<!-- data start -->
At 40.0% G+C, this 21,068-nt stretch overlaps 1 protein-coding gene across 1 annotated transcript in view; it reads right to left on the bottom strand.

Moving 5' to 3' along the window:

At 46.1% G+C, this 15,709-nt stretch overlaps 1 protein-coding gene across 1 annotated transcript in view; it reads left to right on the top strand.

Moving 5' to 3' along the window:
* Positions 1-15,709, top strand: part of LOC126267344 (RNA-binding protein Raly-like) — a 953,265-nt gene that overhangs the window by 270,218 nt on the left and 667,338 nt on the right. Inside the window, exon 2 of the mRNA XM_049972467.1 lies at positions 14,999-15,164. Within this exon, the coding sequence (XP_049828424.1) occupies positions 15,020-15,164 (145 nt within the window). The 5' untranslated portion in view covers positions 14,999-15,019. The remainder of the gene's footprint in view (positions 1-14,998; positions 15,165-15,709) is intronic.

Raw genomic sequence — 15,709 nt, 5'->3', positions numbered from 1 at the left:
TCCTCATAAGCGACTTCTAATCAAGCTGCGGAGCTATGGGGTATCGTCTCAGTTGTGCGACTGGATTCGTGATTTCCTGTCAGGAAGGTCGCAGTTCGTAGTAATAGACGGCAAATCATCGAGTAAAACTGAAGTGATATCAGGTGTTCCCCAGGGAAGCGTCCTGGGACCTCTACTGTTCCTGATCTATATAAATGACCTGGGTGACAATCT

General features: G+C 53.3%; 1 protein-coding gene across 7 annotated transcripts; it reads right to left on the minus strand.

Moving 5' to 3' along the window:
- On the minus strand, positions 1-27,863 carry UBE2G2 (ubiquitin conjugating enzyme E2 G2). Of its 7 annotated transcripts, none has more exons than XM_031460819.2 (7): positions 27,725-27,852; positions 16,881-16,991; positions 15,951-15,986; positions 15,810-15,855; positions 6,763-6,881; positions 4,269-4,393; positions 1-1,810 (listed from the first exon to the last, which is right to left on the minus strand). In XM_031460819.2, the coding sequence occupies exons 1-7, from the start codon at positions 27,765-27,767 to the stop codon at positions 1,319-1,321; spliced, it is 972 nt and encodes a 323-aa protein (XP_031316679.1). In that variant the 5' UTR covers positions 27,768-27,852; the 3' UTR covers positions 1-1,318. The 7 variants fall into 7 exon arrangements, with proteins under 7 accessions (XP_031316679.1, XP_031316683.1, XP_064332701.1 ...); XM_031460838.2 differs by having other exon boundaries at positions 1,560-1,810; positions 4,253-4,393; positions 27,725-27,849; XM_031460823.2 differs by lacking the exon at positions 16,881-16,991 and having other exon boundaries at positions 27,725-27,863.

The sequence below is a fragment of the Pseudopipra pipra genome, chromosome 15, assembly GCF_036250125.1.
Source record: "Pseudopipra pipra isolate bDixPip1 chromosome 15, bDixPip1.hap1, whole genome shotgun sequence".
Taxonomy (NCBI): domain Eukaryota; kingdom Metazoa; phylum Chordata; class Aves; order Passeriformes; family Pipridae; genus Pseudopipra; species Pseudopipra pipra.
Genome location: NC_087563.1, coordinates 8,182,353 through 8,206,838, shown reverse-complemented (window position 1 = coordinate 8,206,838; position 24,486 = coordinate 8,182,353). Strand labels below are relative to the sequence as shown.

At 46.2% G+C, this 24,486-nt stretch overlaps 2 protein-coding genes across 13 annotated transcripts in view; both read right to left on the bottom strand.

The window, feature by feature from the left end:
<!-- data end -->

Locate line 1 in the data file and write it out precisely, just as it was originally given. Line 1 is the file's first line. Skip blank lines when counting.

At 40.0% G+C, this 21,068-nt stretch overlaps 1 protein-coding gene across 1 annotated transcript in view; it reads right to left on the bottom strand.